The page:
You can knit a whole lot faster when you already know the road ahead.
Hat #2: down a needle size.Â Smaller keyboard (and thus faster to knit), more piano–I like this one.
Michelle pointed out that it needs to be a thicker yarn to be really warm, and I chuckled at my child who was only eleven months old when we moved to California: college has taught her to appreciate warm clothes.
I regret that my children never got to make a snowman in the front yard. I have memories from when I was a kid of my Dad helping our giant balls of snow walk the plank: there was no way we could lift that midsection, so Dad set up a board and with his help we rolled it on up. The head would be smaller and lighter, so Dad simply lifted those up for us, although I remember one big snowman in the yard in front of my parents’ bedroom where it was a challenge even for him and he went looking for a longer board.Â Good times.
My kids growing up in California never got to ice skate on the driveway. Or on the Canal.Â Or on the Reflecting Pool between the Lincoln Memorial and the Washington Monument like we did, with the Park Service running a warming bonfire on the side.Â The Reflecting Pool is something like a foot deep, so if you weren’t sure the water was frozen enough, you weren’t going to get anything but really cold if you fell through.
So. No snowmen.Â Yesterday I got a surprise package in the mail, one that hadn’t made it in time for Christmas, but all the better for that.Â Totally unexpected.Â What… From KC?Â And it’s a snowman! Who knits! And sings! And waves his knitterly arms, with his ball of yarn glued to his backside (I kid you not).Â Who flies through the air in his red sleigh on New Year’s Eve, delivering yarn to all the procrastinating knitters who didn’t get their Christmas presents knitted in time this year!
And yeah, he waves that nail-needle perilously close to his carrot nose, and I love him all the more for it.Â I played it over and over till Michelle put her hands over her ears and wailed, “Make it STOP!”
Ya gotta love a great snowman.
Sing us a song, you’re the piano man…
Tuesday December 30th 2008, 1:34 pm
Filed under: Knit
I’m almost afraid to blog this because I know so many people who would be hoping I made it for them.
So. I wanted the black keys in sets of three purls each note, because black keys are raised in real life and purl stitches are too–but not if there’s only one standing alone.Â A single purl stitch will sink and disappear between knit stitches, but a trio would have them standing shoulder to shoulder, holding each other up high.
I couldn’t make the math of it work in the small stitch count of a hat.Â Thus this simplified version.
Leading to the realization that…I can’t count. So I had to fudge a few extra stitches into the white at the start of the intarsia.Â I guess I’ll have to make another one!
I’m a-comin’, Beanie Boy…!
Monday December 29th 2008, 10:11 pm
Filed under: Knit
So far so good.Â But slow.
One thing about colorwork for me is that I don’t care for long loops of yarn hanging across the back side of the piece, waiting to be snagged on something.Â I weave the strand not in use across the back of every single stitch.Â This makes for slow, patient knitting (Row eight!? I spent all afternoon on this thing and I’m still only on row eight of the stranding colors?!) and a sturdier and I think warmer fabric, well worth the time spent.Â (Don’t listen to that person in the parentheses.)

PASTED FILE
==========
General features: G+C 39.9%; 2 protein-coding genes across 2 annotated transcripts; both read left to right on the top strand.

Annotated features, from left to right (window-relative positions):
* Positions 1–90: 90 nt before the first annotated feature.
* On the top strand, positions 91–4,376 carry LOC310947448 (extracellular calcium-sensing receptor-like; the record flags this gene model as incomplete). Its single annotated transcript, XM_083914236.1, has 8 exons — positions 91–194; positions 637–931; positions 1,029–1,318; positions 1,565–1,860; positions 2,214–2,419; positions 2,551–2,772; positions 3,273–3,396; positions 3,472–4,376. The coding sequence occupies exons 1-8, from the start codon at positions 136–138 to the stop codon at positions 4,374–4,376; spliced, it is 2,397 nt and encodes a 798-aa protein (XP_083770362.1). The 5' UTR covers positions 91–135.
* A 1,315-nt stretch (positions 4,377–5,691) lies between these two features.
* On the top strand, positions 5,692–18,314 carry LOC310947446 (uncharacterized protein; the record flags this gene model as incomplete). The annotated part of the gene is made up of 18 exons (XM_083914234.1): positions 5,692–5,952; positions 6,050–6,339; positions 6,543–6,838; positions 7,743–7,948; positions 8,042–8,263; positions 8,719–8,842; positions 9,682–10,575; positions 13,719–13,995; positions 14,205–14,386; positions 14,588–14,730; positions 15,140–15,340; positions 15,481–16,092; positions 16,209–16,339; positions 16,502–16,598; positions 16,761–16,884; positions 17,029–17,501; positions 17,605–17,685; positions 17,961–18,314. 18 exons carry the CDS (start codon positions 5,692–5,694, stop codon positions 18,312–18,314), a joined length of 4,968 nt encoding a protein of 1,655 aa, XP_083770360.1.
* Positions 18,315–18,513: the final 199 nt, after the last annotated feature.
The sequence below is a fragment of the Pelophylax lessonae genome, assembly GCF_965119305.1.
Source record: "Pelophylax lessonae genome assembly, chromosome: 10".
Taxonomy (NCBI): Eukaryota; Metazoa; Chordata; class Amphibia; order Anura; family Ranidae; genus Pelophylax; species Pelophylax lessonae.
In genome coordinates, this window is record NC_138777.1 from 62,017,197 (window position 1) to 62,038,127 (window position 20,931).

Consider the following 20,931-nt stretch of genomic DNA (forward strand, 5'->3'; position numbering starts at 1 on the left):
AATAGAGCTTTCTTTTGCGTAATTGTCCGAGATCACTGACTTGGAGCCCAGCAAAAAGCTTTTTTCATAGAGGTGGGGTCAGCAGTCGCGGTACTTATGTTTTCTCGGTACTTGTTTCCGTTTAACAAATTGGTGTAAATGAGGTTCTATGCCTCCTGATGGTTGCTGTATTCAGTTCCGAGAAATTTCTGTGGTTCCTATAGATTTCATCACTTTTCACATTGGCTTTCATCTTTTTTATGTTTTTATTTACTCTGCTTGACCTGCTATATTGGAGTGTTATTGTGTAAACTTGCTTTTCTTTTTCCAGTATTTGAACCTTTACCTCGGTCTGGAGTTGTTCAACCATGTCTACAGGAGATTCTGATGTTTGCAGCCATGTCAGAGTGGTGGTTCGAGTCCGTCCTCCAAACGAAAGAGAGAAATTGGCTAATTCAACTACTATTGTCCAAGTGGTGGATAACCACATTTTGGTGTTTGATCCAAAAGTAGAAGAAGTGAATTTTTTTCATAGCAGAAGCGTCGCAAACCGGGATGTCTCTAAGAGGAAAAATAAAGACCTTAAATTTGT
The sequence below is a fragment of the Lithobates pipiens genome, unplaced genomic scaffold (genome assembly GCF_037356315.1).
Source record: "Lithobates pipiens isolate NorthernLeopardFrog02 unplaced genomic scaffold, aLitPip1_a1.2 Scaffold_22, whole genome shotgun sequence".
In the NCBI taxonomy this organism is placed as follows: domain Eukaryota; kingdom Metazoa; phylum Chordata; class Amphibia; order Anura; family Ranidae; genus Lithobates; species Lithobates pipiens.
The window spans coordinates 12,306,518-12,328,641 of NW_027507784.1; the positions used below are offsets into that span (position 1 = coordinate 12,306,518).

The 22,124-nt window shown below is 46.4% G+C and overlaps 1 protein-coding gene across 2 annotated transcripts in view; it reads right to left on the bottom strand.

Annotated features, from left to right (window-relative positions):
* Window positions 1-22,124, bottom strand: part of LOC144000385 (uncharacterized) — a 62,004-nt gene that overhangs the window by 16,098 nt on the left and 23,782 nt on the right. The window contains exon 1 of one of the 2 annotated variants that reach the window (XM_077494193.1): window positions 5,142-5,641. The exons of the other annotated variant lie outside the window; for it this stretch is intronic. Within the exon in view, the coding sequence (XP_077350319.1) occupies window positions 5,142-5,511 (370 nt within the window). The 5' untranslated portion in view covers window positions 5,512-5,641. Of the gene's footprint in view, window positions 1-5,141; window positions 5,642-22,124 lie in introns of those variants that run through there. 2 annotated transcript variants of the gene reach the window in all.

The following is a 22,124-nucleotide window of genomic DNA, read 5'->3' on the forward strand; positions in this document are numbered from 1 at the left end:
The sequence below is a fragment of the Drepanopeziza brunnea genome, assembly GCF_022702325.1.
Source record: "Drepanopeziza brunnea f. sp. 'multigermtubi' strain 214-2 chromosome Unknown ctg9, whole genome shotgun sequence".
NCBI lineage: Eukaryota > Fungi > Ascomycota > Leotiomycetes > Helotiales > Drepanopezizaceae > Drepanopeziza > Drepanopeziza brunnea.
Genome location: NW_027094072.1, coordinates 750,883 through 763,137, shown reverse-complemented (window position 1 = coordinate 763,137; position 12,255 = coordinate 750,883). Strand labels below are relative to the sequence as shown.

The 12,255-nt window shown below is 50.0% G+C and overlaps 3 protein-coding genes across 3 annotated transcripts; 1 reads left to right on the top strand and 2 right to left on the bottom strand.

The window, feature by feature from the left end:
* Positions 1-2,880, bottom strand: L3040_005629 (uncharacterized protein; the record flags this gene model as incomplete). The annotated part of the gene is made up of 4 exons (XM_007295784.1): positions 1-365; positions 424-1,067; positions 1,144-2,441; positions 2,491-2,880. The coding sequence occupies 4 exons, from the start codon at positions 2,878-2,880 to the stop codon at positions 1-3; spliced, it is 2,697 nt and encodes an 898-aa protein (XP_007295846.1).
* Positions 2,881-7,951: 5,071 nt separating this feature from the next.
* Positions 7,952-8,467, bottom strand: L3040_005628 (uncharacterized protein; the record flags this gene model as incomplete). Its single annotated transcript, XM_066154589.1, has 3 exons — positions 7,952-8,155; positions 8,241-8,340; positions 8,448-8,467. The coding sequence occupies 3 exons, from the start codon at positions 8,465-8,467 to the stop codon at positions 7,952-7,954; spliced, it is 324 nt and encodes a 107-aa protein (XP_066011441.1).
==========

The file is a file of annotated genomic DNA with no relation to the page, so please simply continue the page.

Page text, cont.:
Right now, my yarn is waiting for me to unwind the two balls around each other to get rid of the twist building up.
Hat to do it
Sunday December 28th 2008, 11:33 pm
Filed under: Knit
Two days of overthinking how to create the marvelous stupendous hat I was envisioning and not getting past a tentative cast-on: 13 just won’t go into 70, I’m sorry.
Today I looked at it and suddenly knew, okay, this works.Â Plain and simple.Â Enough of the kibbitzing–go.Â Given that I was too ill to stay past the first meeting at church, then I needed something creative and I needed to be looking forward to making somebody happy: I needed the therapeutic effects of looking beyond myself, and thank goodness that such a solitary hobby lets love be wrapped into every stitch.
About five rows into it, looking at it, part of me suddenly wanted to pout, but that’s not how I thought it was going to look!Â Yes, but this works.Â Just do it.
Sometimes I have to create a thing once to look at before I can create it just so.Â You need the experience to extrapolate from before making more progress.Â There will be more than one hat.
I’m glad for the huge, medication-resistant Crohn’s flare I had five years ago–it helps me see that this one isn’t so bad. It also reminds me of how so much good came from it that I’m actually glad it happened.Â There’s an example at the end of this post. It’s having it be in the past that was a part that I’d really liked, too, though.
Re the hat.Â I find myself marveling that this design all fell into place so easily once I let go of how I was demanding it turn out.
Saturday December 27th 2008, 11:26 pm
Filed under: Family
Before the number of food items goes into serious decline and the Appleblossom amaryllis starts to sprout, I thought I’d better go blog quick that the KnitTalk Yahoo list has an annual opt-in knitswap, run by Margo Lynn, who gave my name to Rena this year.
I opened a box that was ready to burst on Christmas morning.Â Thank you, Rena, and wow! The handknitted dishcloth alone would have been enough to totally make my day, and then there’s Zephyr in Elderberry, and chocolate, and the amaryllis, and chocolate, and a notepad, and hot chocolate, and ornaments, and hot chocolate, and a stuffed little pad for keeping my mug of cocoa warm, and did I mention hot chocolate?